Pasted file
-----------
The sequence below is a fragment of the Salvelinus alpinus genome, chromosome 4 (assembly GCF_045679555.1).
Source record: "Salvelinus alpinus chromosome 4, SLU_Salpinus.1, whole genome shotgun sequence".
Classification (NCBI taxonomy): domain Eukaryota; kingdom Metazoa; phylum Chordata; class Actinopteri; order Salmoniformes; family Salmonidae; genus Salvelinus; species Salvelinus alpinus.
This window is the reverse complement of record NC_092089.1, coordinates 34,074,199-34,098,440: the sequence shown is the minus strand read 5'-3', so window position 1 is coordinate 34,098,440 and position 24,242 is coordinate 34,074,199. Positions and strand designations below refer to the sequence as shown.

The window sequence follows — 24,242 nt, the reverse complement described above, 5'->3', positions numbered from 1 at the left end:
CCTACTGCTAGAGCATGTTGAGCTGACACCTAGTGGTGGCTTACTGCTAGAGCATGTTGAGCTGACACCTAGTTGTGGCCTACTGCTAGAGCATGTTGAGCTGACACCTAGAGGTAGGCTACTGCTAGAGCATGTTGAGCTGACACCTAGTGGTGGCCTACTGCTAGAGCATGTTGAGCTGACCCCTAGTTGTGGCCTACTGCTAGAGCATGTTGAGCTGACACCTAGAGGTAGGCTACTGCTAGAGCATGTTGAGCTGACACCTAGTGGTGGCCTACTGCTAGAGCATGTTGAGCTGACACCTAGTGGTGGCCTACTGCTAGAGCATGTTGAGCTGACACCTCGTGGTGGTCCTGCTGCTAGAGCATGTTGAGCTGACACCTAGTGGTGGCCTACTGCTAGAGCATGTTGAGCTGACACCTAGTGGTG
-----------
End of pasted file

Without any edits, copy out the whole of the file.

The sequence below is a fragment of the Salvelinus alpinus genome, chromosome 4 (assembly GCF_045679555.1).
Source record: "Salvelinus alpinus chromosome 4, SLU_Salpinus.1, whole genome shotgun sequence".
Classification (NCBI taxonomy): domain Eukaryota; kingdom Metazoa; phylum Chordata; class Actinopteri; order Salmoniformes; family Salmonidae; genus Salvelinus; species Salvelinus alpinus.
This window is the reverse complement of record NC_092089.1, coordinates 34,074,199-34,098,440: the sequence shown is the minus strand read 5'-3', so window position 1 is coordinate 34,098,440 and position 24,242 is coordinate 34,074,199. Positions and strand designations below refer to the sequence as shown.

The window sequence follows — 24,242 nt, the reverse complement described above, 5'->3', positions numbered from 1 at the left end:
CCTACTGCTAGAGCATGTTGAGCTGACACCTAGTGGTGGCTTACTGCTAGAGCATGTTGAGCTGACACCTAGTTGTGGCCTACTGCTAGAGCATGTTGAGCTGACACCTAGAGGTAGGCTACTGCTAGAGCATGTTGAGCTGACACCTAGTGGTGGCCTACTGCTAGAGCATGTTGAGCTGACCCCTAGTTGTGGCCTACTGCTAGAGCATGTTGAGCTGACACCTAGAGGTAGGCTACTGCTAGAGCATGTTGAGCTGACACCTAGTGGTGGCCTACTGCTAGAGCATGTTGAGCTGACACCTAGTGGTGGCCTACTGCTAGAGCATGTTGAGCTGACACCTCGTGGTGGTCCTGCTGCTAGAGCATGTTGAGCTGACACCTAGTGGTGGCCTACTGCTAGAGCATGTTGAGCTGACACCTAGTGGTG